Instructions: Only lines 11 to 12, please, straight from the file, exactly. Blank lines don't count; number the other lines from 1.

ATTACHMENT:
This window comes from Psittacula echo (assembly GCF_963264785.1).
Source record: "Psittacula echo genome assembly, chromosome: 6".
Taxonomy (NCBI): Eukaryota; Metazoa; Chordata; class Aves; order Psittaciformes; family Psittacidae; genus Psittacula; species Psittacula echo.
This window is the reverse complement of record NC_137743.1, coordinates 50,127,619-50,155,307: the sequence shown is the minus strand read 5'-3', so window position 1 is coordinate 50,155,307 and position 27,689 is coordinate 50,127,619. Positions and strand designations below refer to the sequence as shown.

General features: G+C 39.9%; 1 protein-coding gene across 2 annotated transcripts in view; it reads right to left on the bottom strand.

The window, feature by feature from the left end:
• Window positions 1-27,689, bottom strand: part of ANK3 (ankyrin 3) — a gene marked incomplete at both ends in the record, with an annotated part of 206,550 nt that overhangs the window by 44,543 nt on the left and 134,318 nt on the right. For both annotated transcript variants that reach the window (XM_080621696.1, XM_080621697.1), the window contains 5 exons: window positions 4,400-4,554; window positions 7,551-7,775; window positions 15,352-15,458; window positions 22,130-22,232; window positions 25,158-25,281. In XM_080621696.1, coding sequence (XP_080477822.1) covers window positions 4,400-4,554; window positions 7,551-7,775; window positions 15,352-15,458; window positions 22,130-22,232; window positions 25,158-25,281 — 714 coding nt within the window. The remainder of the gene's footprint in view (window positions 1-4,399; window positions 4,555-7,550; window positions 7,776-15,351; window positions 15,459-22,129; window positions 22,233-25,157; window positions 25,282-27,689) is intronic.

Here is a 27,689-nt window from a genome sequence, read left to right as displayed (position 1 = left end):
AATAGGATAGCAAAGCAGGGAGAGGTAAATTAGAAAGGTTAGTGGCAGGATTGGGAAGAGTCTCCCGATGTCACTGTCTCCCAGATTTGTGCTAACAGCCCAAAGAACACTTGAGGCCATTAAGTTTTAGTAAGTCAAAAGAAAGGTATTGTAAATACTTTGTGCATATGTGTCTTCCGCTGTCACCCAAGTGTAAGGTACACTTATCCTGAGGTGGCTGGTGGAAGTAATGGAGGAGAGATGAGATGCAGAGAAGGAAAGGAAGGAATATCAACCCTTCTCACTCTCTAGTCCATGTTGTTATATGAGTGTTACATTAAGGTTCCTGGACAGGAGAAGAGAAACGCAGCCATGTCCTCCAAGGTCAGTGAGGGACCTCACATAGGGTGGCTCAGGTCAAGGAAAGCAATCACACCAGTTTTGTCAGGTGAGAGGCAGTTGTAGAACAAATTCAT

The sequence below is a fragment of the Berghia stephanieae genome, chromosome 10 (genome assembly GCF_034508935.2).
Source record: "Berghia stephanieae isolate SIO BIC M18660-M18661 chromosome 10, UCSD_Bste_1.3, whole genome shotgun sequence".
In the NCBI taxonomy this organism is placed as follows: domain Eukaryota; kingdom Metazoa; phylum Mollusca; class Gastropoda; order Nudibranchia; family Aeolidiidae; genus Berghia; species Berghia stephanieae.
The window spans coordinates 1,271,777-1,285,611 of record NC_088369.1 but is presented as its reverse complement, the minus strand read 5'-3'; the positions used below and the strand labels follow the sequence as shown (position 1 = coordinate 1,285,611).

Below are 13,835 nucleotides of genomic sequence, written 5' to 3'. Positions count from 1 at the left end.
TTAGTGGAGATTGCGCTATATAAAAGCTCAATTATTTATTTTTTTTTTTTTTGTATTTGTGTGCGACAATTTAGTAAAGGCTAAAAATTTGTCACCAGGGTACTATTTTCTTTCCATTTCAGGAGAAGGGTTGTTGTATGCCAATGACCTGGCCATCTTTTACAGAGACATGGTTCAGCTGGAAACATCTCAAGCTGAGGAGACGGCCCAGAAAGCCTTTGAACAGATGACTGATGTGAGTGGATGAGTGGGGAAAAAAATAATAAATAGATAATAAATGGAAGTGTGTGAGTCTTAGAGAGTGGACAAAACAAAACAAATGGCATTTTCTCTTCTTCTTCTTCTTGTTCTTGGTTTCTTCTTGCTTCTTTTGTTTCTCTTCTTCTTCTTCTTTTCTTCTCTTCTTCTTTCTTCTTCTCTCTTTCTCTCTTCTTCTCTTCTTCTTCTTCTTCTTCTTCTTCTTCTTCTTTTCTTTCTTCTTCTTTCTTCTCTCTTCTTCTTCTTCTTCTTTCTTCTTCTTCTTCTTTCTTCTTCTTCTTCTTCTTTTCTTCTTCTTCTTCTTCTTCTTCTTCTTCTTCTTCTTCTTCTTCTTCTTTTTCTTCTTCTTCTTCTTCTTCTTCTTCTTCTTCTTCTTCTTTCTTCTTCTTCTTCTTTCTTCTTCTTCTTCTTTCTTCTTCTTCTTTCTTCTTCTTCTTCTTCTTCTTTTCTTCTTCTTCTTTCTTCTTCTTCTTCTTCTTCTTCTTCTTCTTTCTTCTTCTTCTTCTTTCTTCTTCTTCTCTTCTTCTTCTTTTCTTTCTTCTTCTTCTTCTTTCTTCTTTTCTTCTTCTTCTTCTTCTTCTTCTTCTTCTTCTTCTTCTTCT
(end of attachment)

Source record: "Berghia stephanieae isolate SIO BIC M18660-M18661 chromosome 10, UCSD_Bste_1.3, whole genome shotgun sequence".
In the NCBI taxonomy this organism is placed as follows: domain Eukaryota; kingdom Metazoa; phylum Mollusca; class Gastropoda; order Nudibranchia; family Aeolidiidae; genus Berghia; species Berghia stephanieae.